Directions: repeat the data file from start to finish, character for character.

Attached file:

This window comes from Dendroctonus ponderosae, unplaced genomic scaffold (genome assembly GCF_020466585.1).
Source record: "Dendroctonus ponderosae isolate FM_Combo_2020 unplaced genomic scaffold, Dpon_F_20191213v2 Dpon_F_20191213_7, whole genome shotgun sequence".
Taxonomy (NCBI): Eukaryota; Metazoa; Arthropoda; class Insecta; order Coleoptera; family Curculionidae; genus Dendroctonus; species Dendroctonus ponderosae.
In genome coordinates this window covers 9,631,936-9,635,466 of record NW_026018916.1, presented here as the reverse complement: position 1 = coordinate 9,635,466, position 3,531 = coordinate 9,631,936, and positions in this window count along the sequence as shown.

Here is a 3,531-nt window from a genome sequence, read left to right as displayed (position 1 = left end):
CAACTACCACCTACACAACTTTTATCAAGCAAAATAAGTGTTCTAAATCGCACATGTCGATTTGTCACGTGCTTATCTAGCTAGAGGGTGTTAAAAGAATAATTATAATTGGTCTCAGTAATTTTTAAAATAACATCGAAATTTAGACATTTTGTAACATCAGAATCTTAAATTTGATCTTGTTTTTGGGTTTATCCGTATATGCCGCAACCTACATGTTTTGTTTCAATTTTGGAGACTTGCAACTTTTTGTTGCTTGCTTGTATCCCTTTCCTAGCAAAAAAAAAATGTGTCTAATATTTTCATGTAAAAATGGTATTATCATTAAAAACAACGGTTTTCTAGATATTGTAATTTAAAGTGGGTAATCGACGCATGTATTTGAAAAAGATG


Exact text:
This window comes from Dendroctonus ponderosae, unplaced genomic scaffold (genome assembly GCF_020466585.1).
Source record: "Dendroctonus ponderosae isolate FM_Combo_2020 unplaced genomic scaffold, Dpon_F_20191213v2 Dpon_F_20191213_7, whole genome shotgun sequence".
Taxonomy (NCBI): Eukaryota; Metazoa; Arthropoda; class Insecta; order Coleoptera; family Curculionidae; genus Dendroctonus; species Dendroctonus ponderosae.
In genome coordinates this window covers 9,631,936-9,635,466 of record NW_026018916.1, presented here as the reverse complement: position 1 = coordinate 9,635,466, position 3,531 = coordinate 9,631,936, and positions in this window count along the sequence as shown.

Here is a 3,531-nt window from a genome sequence, read left to right as displayed (position 1 = left end):
CAACTACCACCTACACAACTTTTATCAAGCAAAATAAGTGTTCTAAATCGCACATGTCGATTTGTCACGTGCTTATCTAGCTAGAGGGTGTTAAAAGAATAATTATAATTGGTCTCAGTAATTTTTAAAATAACATCGAAATTTAGACATTTTGTAACATCAGAATCTTAAATTTGATCTTGTTTTTGGGTTTATCCGTATATGCCGCAACCTACATGTTTTGTTTCAATTTTGGAGACTTGCAACTTTTTGTTGCTTGCTTGTATCCCTTTCCTAGCAAAAAAAAAATGTGTCTAATATTTTCATGTAAAAATGGTATTATCATTAAAAACAACGGTTTTCTAGATATTGTAATTTAAAGTGGGTAATCGACGCATGTATTTGAAAAAGATG